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Curriculum Studies

Defining the Curriculum: histories and ethnographies

Subjects for Study: towards a social history of curriculum

The fears which geographers expressed so strongly and emotionally about the emergence of environmental studies were not shared to the same degree by biologists. As we have seen, only the field biology sub-group was threatened and they managed to expand into the growing territory of field studies. However, in the negotiations at Schools Council the science sub-committee, which included a number of biologists, joined forces with the geographers in their opposition to the environmental studies A-level. In both sub-committees 'concern was expressed at the heavy overlap between this syllabus and syllabuses in both geography and biology.' The pursuance of this allegation involved a clever strategy. First, the committees argued that the A-level must delete 'irrelevant topics' not related to geography or biology. Then the committees stated that 'if irrelevant topics were envisaged as removed, the effect would be to reveal how close the resulting syllabus would be to existing syllabuses in geography and to a less extent biology' (Herts File SS/L/G/191).

A judgement from Sean Carson that the Schools Council sub-committees 'jealously guarded the preserves of their subject' was confirmed by the comments from the geography sub-committee when the decision on the A-level was finally announced. They were plainly fairly satisfied with their territorial defense and 'noted with approval that candidates could not take this examination together with geography'. A final point was added that there was 'as yet no indication that universities would be prepared to accept a pass in this subject as an entry qualification for degree courses' (ibid). The restriction on environmental studies being offered with geography, together with an initial restriction to a five-year 'experimental' period and t~ a limited number of schools, placed enormous practical obstacles in the way of any widespread adoption of the subject. By ensuring these obstacles faced the new subject in the early years, when the momentum for change was strong, the opponents of the new subject effectively extinguished its chances of establishment in the secondary school curriculum.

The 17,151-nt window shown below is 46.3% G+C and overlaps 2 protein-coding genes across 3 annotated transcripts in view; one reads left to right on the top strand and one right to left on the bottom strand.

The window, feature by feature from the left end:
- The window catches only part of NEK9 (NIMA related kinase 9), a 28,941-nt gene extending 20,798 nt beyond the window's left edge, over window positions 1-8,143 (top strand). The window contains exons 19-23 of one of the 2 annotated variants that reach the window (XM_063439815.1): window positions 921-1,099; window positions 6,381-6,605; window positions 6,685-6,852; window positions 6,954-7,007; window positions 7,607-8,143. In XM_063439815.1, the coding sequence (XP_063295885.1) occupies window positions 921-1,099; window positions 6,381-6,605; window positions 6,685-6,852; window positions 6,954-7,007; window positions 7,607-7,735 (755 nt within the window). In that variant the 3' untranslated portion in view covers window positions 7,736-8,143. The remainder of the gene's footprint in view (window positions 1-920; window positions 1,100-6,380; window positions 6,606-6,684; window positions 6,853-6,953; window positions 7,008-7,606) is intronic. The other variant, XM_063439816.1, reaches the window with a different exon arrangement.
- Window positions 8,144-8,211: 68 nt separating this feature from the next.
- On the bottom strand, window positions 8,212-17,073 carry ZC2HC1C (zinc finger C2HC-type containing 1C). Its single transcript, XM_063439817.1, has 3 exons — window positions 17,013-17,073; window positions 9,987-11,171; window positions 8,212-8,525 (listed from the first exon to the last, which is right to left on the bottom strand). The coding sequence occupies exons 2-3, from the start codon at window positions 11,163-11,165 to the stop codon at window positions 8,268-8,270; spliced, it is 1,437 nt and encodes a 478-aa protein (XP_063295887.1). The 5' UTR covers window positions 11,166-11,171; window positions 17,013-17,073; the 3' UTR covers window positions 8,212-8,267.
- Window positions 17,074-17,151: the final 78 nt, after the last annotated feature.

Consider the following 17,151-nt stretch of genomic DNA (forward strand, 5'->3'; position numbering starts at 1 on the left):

Examining Theory: An Example

Since we began by instancing the non-use or misuse of history by sociologists who contributed to Knowledge and Control it would be instructive to examine their theories with respect to school subjects. This way we can examine an earlier contention that 'to seek to provide from the macro-level theories of curriculum without empirical investigation or understanding of how the curriculum has been negotiated at micro-level over time is a poor sequence through which to proceed to theory' (Goodson, 1976).

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Defining the Curriculum
  • Date of publication: 08/12/2011
  • Number of pages (as Word doc): 316
  • Publisher: Routledge
  • Co-author: Stephen Ball
  • Subject:
    Curriculum Studies
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  • Appears in:
    Defining the Curriculum: histories and ethnographies
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  • Price of e-book: $64.00
  • E-book ISBN: 978-0-203-81566-3
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